The Honda CB400f or Honda 400 four was introduced in 1975 as a replacement for the CB350f, and was one of several models derived from the CB750 introduced in 1969.
It is a 408cc 4 cylinder air cooled engine with a chain driven over head camshaft operating 2 valves per cylinder, it has four 20mm carbs for fuel and a cool side swept 4 into 1 exhaust system.
The engine developed 37bhp @ 8500rpm and 24lb-ft of torque @ 7500rpm and this could see it reach around a 104mph, if you were to lean down over the tank.
The Honda engine was well refined, and although not as peppy as the Kawasaki 2 stroke tripples of the time it was smoother, quieter and better on fuel.
The 400 four was also the first Honda motorcycle to receive a 6 speed gearbox.
Mark’s 400 four.
This bike was not the bike he went to look at, but was definitely the better choice in my opinion.
Honda designed these in a cafe racer style from the off, with the low handlebars and rear set foot pegs they really are a great starting point for a cafe racer build. However; Mark doesn’t want what every one else has so the idea for The Hybrid was born, and the clue is in the title. It is to be a cafe racer/scrambler mash up in Mark’s style, which put simply, is just different from all the others, and well… who can blame him?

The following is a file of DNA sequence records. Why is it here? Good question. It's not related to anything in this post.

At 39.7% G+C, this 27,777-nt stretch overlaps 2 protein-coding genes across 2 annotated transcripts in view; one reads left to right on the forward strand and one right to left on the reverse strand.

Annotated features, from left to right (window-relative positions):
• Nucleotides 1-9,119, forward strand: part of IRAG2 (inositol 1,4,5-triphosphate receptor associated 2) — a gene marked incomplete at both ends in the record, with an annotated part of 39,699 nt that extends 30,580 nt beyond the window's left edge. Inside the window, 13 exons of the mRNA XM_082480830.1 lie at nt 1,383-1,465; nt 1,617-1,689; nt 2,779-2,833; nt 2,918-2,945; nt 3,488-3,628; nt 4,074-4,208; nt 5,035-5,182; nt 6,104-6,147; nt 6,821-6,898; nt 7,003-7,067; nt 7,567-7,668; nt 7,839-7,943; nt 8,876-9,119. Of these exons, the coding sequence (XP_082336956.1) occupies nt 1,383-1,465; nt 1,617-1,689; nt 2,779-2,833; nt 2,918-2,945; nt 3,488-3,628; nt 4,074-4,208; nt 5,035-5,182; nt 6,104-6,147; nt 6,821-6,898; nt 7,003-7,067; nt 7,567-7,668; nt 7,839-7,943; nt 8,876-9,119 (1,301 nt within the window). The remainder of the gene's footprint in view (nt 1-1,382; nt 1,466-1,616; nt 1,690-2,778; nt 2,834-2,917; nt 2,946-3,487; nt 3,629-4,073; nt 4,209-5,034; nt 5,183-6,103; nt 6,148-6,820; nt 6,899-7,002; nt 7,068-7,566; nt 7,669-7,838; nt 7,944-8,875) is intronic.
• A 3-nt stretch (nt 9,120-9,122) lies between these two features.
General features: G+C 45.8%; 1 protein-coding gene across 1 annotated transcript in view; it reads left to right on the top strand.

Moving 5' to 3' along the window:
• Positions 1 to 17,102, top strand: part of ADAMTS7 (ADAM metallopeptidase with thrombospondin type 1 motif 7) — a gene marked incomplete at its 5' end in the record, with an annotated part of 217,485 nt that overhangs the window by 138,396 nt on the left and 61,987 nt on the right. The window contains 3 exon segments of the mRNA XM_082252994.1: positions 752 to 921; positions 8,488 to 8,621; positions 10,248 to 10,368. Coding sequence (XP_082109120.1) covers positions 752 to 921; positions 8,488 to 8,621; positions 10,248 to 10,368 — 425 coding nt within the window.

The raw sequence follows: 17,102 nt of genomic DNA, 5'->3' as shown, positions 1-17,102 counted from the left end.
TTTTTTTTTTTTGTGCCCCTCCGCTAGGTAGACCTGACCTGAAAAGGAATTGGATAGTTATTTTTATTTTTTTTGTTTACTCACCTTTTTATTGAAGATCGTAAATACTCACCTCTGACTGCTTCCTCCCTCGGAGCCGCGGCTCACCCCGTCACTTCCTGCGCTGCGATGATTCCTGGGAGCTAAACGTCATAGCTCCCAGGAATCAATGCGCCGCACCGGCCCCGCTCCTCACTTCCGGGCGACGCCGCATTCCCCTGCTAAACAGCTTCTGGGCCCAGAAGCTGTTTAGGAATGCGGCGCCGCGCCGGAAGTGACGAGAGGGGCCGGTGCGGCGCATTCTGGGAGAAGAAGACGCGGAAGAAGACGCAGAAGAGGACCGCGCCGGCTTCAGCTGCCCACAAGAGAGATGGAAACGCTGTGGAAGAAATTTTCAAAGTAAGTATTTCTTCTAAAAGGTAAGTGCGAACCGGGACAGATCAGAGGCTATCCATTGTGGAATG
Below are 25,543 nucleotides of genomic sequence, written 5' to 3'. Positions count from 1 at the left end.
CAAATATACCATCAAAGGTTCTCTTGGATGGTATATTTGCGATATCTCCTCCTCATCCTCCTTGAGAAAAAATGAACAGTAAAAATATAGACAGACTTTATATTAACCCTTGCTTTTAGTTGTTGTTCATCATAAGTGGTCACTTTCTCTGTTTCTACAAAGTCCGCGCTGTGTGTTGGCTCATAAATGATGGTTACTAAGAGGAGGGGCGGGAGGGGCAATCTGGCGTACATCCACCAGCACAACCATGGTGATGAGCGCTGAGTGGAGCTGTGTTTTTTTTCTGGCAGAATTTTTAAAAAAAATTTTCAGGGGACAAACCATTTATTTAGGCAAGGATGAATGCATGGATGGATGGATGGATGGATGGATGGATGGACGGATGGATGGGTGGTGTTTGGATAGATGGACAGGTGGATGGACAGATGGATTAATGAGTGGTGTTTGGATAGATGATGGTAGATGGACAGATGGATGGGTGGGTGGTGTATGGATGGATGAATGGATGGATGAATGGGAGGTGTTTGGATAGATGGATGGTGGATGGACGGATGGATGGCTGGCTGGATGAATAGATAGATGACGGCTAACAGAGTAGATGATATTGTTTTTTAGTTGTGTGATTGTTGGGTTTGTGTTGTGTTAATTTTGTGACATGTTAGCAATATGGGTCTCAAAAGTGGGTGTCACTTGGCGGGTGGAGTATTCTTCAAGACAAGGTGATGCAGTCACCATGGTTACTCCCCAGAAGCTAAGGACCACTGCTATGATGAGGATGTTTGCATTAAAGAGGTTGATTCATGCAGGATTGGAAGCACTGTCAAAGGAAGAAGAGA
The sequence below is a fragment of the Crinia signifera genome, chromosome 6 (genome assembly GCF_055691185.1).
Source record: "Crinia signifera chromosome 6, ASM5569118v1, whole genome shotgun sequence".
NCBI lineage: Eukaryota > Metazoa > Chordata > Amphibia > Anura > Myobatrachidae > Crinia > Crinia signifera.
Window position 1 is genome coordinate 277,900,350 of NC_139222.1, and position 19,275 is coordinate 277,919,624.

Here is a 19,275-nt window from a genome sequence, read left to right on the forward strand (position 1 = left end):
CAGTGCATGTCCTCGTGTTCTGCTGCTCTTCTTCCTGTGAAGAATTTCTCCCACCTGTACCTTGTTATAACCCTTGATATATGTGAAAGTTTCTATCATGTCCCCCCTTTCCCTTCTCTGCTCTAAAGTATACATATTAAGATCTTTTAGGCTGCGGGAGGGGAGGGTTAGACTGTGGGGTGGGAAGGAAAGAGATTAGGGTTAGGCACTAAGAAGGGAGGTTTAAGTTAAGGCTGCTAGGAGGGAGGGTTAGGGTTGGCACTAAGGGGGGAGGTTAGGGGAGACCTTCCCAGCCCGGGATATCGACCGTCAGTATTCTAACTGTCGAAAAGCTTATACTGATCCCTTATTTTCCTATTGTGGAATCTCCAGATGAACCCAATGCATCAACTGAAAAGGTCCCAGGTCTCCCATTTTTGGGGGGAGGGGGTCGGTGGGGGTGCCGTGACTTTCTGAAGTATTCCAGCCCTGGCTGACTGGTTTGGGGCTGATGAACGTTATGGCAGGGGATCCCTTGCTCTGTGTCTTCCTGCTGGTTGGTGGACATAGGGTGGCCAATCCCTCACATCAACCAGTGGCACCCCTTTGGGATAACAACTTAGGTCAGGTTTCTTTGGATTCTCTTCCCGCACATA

There are a lot of cafe racer bikes out there, and they are for the most part unique. but they are all similar so a mash up is the way forward whilst maintaining a sensible budget, and doing as much of the work as possible at home.
As you can see, the bike is in pretty good shape. However, it is apparent that it may have been in an incident in the past as the swing arm has been changed for something we have been unable to identify.
The rear mudguard has been replaced for a plastic version instead of the chrome one, also the frame has been powder coated red so we are certain the bike has been rebuilt in the past.
You may also of noticed the Mag wheels as opposed to the spoked ones that would normally be there. We have no idea if these are dealer options or if they were fitted because of a damaged rear wheel.
If this was your doing or you know some history, then please do get in touch we would love to hear from you.
Well… if you have been following the video series, you will have seen us change the tires, all the lights, ignition location fuel tank, seat, mudguards, rear suspension and more still. Much of this has required some subtle frame modification but nothing to major. We are aware that these bikes are quite collectable, but this one has enough issues in our opinion to be void of originality.
The frame will be media blasted and powder coated in a grey of Mark’s choosing and the tank will be finished in a metallic burnt orange.
The engine gearbox and any other bits that are distracting from the overall look will become black.
The new rear shocks have raised the rear of the bike a little to give more of a scrambler look along with the tires and modified mud guard to finish that look off.